angle=\arccos\frac{x_{a} \cdot x_{b}+y_{a} \cdot y_{b}+z_{a} \cdot z_{b}}{\sqrt{x_{a}^{2}+y_{a}^{2}+z_{a}^{2}} \cdot \sqrt{x_{b}^{2}+y_{b}^{2}+z_{b}^{2}}}

Additionally, if you know the vectors initial and terminal points, you’ll need to reduce them into the standard vectors notation. For example, if the vector is described by the initial point A=[x_1, y_1] and the terminal point B=[x_2, y_2] , then vector \vec {a} may be expressed as: \vec {a} = [x_2 - x_1, y_2 - y_1]

## Angle Between Two Vectors Formulas

For a better understanding and managing with formulas, in this paragraph, we will separate the formulas for the angle between two vectors in 2D and 3D space.

### The angle between two 2D vectors

The f**ormula for the angle between two vectors represented by coordinates**, for the vectors \vec{a}=[x_{a},y_{a}] and \vec{b}=[x_{b},y_{b}] , is:

angle= \arccos\frac{x_{a}\cdot x_{b}+y_{a} \cdot y_{b}}{\sqrt{x_{a}^{2}+y_{a}^{2}}\cdot \sqrt{x_{b}^{2}+y_{b}^{2}}}

If the vector is described by the **initial and terminal point**, firstly, we need to derive their coordinates:

For vector \vec {a} : A = [x_{1}, y_{1}] , B = [x_{2}, y_{2}],so vector \vec {a} = [x_{2} - x_{1}, y_{2} - y_{1}]

For vector \vec {b}: C = [x_{3}, y_{3}] , D = [x_{4}, y_{4}] , so vector \vec {b} = [x_{4} - x_{3}, y_{4} - y_{3}]

Now, we will insert these coordinates into the formula for the angle between two vectors:

angle = \arccos\frac{(x_{2} - x_1) \cdot (x_4 - x_3) + (y_2 - y_1) \cdot (y_4 - y_3)} {\sqrt{(x_2-x_1)^{2}+(y_2-y_1)^{2}} \cdot \sqrt{(x_4-x_3)^{2}+(y_4-y_3)^{2}}}

### The angle between two 3D vectors

**The formula for the angle between two vectors represented by coordinates**, for the vectors \vec{a}=[x_{a},y_{a},z_{a}] and \vec{b}=[x_{b},y_{b},z_{b}] , is:

angle=\arccos \frac{x_a \cdot x_b + y_a \cdot y_b + z_a \cdot z_b}{\sqrt{x_a^{2}+y_a^{2}+z_a^{2}} \cdot\sqrt{x_b^{2}+y_b^{2}+z_b^{2}}}

If the vector geometry is described by the **initial and terminal point**, firstly, we need to derive their coordinates:

For vector \vec {a}: A = [x_1, y_1, z_1], B = [x_2, y_2, z_2] , so \vec {a} = [x_2 - x_1, y_2 - y_1, z_2 - z_1]

For vector \vec {b}: C = [x_3, y_3, z_3], D = [x_4, y_4, z_4] , so \vec {b} = [x_4 - x_3, y_4 - y_3, z_4 - z_3]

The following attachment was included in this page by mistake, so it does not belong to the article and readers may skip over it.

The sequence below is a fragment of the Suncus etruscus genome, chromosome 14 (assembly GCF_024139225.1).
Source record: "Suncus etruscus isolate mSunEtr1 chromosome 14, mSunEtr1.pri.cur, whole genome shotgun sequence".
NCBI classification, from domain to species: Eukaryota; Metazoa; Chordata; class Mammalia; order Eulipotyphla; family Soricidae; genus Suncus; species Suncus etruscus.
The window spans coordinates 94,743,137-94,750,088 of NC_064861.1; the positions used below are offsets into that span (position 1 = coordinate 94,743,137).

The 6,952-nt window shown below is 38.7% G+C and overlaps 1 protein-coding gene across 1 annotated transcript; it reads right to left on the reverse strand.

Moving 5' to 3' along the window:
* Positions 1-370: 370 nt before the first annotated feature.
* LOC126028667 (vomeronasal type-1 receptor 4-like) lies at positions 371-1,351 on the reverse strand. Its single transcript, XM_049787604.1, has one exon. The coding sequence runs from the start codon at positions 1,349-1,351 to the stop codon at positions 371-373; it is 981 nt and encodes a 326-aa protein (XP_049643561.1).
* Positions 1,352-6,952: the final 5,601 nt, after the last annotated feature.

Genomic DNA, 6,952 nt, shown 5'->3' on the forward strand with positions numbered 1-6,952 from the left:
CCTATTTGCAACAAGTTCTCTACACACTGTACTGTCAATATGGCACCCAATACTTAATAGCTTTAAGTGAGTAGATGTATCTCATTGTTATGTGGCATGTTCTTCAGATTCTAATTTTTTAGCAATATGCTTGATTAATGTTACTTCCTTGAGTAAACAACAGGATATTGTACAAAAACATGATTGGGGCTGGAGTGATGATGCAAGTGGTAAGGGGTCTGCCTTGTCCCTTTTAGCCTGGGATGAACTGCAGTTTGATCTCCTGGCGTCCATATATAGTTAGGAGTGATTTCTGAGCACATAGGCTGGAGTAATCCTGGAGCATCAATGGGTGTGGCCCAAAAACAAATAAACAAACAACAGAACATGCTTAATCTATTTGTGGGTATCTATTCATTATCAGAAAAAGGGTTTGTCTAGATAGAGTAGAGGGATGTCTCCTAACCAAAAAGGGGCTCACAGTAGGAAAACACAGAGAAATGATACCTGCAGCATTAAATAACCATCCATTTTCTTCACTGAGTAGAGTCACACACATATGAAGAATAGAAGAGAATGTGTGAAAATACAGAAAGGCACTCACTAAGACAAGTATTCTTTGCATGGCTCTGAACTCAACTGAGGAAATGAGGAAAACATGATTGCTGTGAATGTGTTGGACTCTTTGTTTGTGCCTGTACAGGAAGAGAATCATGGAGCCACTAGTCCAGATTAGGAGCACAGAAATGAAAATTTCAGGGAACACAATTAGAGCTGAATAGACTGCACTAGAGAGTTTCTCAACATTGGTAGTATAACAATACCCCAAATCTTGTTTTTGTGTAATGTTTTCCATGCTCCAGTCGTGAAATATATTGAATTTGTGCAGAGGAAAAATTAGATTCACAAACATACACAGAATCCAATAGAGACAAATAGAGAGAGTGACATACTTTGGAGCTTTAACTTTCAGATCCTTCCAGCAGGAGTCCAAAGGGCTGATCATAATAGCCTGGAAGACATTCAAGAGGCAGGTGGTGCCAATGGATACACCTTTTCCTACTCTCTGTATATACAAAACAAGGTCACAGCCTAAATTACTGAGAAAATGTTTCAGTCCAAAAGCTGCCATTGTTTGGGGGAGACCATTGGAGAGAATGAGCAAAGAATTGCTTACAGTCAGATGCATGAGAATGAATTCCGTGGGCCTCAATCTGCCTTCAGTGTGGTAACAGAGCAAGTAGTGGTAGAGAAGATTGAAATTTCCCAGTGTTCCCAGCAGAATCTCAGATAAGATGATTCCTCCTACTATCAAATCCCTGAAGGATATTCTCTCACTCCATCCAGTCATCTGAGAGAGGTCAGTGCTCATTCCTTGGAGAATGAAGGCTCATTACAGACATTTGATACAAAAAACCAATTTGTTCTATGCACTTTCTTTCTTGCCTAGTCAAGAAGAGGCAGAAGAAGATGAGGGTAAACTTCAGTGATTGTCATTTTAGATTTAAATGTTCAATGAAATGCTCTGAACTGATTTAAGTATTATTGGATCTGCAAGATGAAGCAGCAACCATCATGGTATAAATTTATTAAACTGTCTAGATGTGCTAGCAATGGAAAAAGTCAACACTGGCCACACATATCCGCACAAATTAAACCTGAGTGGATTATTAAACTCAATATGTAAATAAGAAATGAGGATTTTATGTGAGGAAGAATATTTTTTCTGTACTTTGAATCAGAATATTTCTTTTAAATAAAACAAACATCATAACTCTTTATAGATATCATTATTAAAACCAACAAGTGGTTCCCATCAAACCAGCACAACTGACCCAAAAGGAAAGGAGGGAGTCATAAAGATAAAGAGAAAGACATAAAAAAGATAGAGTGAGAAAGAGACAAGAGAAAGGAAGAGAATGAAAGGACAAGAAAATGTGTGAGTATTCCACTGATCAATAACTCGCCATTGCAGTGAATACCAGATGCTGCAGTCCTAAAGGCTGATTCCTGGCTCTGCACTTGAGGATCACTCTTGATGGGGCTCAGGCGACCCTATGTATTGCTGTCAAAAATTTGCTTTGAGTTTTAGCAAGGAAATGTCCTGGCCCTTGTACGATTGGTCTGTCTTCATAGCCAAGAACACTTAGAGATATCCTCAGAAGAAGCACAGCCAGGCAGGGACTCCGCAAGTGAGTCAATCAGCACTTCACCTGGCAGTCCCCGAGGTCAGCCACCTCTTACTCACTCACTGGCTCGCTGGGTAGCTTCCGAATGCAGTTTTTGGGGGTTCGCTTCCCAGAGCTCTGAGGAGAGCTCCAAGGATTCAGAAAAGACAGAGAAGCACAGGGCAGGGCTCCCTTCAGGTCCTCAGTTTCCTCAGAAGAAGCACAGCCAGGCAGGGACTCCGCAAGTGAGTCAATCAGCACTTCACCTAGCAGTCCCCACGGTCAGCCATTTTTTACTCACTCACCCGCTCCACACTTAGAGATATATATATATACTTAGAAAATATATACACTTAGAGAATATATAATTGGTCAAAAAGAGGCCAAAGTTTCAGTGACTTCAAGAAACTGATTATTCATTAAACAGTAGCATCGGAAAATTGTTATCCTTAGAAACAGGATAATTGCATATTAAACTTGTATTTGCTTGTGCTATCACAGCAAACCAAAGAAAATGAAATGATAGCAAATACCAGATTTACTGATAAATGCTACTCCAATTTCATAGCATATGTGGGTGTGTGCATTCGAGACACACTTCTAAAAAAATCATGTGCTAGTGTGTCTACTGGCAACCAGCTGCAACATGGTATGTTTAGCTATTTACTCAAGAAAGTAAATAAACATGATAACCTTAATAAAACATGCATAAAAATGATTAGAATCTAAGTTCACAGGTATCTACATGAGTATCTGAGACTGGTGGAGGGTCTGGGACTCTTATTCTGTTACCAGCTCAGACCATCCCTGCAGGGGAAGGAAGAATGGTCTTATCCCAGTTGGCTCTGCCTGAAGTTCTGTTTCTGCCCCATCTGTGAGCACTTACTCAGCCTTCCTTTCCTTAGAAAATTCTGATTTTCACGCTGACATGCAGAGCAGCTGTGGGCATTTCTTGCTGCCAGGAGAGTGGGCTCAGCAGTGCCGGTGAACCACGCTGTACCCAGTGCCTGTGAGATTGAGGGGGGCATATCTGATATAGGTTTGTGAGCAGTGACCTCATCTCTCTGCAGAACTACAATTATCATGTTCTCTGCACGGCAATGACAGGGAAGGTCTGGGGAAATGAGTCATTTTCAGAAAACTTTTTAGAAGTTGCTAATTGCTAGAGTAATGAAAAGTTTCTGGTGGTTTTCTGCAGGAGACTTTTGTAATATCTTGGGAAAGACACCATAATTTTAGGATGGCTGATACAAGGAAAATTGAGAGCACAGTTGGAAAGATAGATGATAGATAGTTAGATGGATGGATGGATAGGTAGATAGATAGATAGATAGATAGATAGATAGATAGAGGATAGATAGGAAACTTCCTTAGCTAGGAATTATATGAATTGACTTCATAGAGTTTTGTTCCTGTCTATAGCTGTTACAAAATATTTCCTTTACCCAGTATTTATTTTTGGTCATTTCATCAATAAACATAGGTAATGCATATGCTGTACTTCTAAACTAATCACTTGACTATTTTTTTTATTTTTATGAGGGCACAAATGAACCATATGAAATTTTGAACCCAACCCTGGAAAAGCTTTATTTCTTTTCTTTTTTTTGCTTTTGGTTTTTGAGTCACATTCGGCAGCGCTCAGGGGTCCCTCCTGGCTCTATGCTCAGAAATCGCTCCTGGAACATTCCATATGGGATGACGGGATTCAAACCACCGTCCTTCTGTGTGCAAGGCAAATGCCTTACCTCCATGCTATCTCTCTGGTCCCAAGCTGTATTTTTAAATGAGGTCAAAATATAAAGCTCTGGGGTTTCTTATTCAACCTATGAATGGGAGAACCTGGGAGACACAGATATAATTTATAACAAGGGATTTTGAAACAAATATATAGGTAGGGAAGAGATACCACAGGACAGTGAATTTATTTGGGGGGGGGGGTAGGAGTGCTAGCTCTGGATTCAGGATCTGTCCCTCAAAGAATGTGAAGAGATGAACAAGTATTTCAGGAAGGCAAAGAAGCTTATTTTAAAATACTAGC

Once we are familiar with the coordinates of our vectors, we insert them into the formula for the angle between two vectors:

angle = \arccos\frac{(x_2 - x_1) \cdot (x_4 - x_3) + (y_2 - y_1) \cdot (y_4 - y_3) + (z_2 - z_1)\cdot (z_4 - z_3)}{\sqrt{(x_2 - x_1)^{2} + (y_2 - y_1)^{2}+ (z_2 - z_1)^{2}} \cdot \sqrt{(x_4 - x_3)^{2} + (y_4 - y_3)^{2} + (z_4 - z_3)^{2}}}

## Angle Between Two Vectors Calculator – How to Use?

Regarding the complexity of the problem, we thrived on making this calculator as easy to use as possible. Correspondingly, the following instructions are also undemanding and digestible for a beginner:

- At the very beginning, choose whether the vector is in 2D or 3D space,
- Now, pick one of the options for each vector: the vector is represented with coordinates or by initial and terminal points.
- Afterwards, enter the values in specified fields of the calculator that describe the position of the vectors.
- After completing the last step, the calculator will measure the angle between two vectors, and the result will appear.

## Angle Between Two Vectors – Example

In this example, we need to find the angle between 2 vectors \vec{a}=[7,1] and \vec{b}=[5,5] . To get angle between two vectors, we need to go through the following steps:

The dot product of these vectors is:

\vec {a} \cdot \vec {b}=5 \cdot 7 + 1 \cdot 5= 40Now, let’s calculate vectors magnitude:

|\vec {a}|=\sqrt{7^{2}+1^{2}}=5\sqrt{2} |\vec {b}|=\sqrt{5^{2}+5^{2}}=5\sqrt{2}And, finally, the angle between vectors:

angle=\arccos\frac{\vec {a} \cdot \vec{b}}{|\vec{a}| \cdot |\vec{b}|}=arccos\frac{40}{5\sqrt{2} \cdot 5\sqrt{2}}=36.87 \degreeUsing the angle between two vectors calculator saves you the trouble of doing the messy calculation by hand and, at the same time, is easy to use.

## FAQ

**What is a vector?**

A vector is a geometric object that has direction and magnitude.

**How do you find the angle between two 2D vectors?**

To find the angle between two 2D vectors, you first need to calculate the dot product of these vectors and their magnitudes. Once you have these data, input them into the formula for the angle between two vectors.

**How to find the angle between two vectors in 3D?**

Use one of the formulas for the angle between two vectors in 3D whether you have vectors coordinates or its initial and terminal point. Or you can also follow the steps previously listed while using the basic formula for the angle between two vectors.